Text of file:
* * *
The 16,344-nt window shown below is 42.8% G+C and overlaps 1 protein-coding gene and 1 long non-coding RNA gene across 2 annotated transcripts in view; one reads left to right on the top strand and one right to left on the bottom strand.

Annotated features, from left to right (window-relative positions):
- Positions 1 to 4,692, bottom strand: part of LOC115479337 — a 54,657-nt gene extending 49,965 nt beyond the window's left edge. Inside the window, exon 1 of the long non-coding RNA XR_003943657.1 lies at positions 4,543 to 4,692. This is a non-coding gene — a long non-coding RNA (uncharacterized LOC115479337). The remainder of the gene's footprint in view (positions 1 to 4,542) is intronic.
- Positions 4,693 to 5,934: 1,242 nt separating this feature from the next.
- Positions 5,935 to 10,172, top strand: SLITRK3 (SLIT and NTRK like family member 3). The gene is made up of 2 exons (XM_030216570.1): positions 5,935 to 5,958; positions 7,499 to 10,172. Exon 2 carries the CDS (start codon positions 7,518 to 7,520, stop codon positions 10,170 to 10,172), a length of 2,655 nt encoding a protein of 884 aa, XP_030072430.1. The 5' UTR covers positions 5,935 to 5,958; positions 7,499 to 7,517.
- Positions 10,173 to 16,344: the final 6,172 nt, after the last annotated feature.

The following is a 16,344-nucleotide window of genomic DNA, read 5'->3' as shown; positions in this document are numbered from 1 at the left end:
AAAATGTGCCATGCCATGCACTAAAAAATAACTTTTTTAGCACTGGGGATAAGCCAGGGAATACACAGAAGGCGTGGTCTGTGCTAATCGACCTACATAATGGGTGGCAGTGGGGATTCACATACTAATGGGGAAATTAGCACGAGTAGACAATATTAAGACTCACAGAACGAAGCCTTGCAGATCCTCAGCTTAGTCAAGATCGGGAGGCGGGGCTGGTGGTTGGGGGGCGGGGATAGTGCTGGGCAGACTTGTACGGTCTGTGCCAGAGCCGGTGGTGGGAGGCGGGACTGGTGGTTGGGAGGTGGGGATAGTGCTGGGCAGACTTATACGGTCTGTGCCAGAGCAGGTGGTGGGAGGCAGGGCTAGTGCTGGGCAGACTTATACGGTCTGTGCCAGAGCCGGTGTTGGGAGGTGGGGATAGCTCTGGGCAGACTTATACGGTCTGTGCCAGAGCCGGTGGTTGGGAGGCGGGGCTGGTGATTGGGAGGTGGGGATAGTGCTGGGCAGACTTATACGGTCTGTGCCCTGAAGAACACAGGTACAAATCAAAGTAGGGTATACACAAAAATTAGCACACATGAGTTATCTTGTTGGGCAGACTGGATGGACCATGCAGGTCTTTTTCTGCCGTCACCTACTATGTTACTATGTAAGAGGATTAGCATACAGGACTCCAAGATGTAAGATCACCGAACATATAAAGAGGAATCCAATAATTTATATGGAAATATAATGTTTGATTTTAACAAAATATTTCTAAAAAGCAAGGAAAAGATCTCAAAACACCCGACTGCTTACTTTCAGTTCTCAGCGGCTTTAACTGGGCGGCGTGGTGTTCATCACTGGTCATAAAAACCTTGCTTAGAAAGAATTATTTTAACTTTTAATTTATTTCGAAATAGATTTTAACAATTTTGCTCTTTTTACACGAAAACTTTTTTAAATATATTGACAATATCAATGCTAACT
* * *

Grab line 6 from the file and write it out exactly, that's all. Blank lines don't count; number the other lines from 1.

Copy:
- Positions 10,173 to 16,344: the final 6,172 nt, after the last annotated feature.